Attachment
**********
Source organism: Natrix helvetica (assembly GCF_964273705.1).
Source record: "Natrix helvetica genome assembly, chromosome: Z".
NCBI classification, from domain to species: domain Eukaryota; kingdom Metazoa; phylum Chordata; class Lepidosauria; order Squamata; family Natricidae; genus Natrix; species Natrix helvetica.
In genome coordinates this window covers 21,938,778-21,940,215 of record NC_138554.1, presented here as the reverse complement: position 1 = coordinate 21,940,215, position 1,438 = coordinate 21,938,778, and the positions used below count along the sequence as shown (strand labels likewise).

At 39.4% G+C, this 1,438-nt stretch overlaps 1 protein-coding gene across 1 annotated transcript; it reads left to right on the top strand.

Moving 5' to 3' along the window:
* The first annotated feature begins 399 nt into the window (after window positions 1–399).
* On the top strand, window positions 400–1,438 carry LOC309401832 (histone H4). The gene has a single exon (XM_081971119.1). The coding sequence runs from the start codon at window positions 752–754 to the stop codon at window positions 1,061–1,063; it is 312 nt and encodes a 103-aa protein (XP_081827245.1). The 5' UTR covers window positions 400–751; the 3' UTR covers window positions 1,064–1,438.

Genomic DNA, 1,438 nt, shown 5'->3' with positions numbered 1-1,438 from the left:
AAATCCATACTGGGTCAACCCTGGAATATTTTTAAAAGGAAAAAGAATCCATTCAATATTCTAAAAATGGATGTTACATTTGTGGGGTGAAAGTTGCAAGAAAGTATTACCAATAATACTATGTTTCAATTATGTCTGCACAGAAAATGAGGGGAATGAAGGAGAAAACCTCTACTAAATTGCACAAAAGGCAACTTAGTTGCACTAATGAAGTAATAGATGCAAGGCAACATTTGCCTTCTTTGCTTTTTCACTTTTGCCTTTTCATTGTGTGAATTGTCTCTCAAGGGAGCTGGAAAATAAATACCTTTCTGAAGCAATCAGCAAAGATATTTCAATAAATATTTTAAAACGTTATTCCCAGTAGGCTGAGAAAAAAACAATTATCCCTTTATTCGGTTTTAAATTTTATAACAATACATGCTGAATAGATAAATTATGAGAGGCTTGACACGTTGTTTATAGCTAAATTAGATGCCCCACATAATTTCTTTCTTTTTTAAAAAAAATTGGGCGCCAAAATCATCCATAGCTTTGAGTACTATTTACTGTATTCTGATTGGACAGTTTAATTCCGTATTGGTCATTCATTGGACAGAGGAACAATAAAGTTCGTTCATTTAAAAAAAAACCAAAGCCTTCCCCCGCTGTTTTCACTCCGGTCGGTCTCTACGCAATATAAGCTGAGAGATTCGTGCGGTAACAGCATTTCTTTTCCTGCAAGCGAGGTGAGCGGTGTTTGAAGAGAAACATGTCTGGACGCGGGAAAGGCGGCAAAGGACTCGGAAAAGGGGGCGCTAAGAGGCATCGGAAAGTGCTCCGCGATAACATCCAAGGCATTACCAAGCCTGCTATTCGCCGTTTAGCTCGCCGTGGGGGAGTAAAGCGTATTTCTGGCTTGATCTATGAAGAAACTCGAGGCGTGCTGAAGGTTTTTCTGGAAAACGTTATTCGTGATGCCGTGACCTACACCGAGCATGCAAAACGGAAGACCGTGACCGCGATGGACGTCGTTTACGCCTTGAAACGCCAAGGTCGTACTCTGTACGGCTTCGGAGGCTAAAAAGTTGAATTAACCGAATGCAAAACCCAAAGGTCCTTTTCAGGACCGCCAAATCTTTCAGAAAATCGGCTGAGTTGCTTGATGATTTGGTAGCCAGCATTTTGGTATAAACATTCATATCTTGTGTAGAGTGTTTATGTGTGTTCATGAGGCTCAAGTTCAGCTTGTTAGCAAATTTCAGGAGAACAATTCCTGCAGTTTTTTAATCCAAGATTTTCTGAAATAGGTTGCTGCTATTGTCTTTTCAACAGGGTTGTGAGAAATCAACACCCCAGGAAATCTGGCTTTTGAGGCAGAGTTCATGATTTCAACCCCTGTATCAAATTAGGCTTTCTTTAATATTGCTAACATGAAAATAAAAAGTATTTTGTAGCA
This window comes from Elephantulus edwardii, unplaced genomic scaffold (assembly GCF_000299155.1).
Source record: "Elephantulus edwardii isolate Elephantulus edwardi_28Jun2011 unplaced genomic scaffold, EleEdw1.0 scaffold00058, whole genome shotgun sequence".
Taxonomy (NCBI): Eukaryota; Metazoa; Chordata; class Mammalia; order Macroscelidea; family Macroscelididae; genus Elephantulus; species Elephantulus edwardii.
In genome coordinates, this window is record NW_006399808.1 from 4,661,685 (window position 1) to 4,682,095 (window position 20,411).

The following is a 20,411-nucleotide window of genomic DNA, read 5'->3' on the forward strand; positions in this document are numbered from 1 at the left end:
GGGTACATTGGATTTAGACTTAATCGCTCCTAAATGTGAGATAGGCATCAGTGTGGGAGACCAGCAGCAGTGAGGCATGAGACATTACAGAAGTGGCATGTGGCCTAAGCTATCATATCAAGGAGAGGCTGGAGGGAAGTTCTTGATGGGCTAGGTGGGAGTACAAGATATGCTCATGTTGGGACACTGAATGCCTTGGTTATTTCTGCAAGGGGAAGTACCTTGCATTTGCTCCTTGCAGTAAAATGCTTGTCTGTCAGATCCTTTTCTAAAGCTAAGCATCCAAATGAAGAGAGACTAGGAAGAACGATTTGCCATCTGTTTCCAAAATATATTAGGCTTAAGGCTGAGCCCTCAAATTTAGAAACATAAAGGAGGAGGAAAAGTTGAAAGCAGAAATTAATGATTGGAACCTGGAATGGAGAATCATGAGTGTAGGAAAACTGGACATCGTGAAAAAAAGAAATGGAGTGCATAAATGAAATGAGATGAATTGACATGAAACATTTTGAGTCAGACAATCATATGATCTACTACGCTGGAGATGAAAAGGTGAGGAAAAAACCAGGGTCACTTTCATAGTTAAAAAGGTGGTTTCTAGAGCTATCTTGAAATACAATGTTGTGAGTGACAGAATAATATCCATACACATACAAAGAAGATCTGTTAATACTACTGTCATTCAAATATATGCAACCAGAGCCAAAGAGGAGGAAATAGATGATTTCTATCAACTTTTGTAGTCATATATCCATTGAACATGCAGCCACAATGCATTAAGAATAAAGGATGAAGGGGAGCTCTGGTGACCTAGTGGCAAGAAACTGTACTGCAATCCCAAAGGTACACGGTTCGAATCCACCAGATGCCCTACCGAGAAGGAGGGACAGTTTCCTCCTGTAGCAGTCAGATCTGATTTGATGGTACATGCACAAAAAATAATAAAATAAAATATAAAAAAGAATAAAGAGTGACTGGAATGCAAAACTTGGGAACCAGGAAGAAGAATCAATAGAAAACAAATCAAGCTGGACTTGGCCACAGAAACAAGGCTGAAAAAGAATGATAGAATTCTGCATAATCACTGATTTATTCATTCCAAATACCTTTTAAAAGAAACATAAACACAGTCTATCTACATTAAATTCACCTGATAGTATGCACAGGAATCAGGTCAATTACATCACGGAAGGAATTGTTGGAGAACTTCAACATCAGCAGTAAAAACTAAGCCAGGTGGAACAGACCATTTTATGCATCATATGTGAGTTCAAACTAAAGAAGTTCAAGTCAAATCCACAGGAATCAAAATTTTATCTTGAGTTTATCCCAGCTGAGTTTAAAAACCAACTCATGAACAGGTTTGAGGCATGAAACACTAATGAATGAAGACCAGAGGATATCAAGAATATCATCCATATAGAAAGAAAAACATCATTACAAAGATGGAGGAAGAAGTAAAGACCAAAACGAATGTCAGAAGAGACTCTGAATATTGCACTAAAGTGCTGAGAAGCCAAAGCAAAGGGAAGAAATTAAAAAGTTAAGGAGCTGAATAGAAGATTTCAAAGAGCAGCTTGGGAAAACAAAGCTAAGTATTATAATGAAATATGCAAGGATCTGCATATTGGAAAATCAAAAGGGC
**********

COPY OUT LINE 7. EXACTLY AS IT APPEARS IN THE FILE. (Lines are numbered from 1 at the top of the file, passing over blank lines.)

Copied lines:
* The first annotated feature begins 399 nt into the window (after window positions 1–399).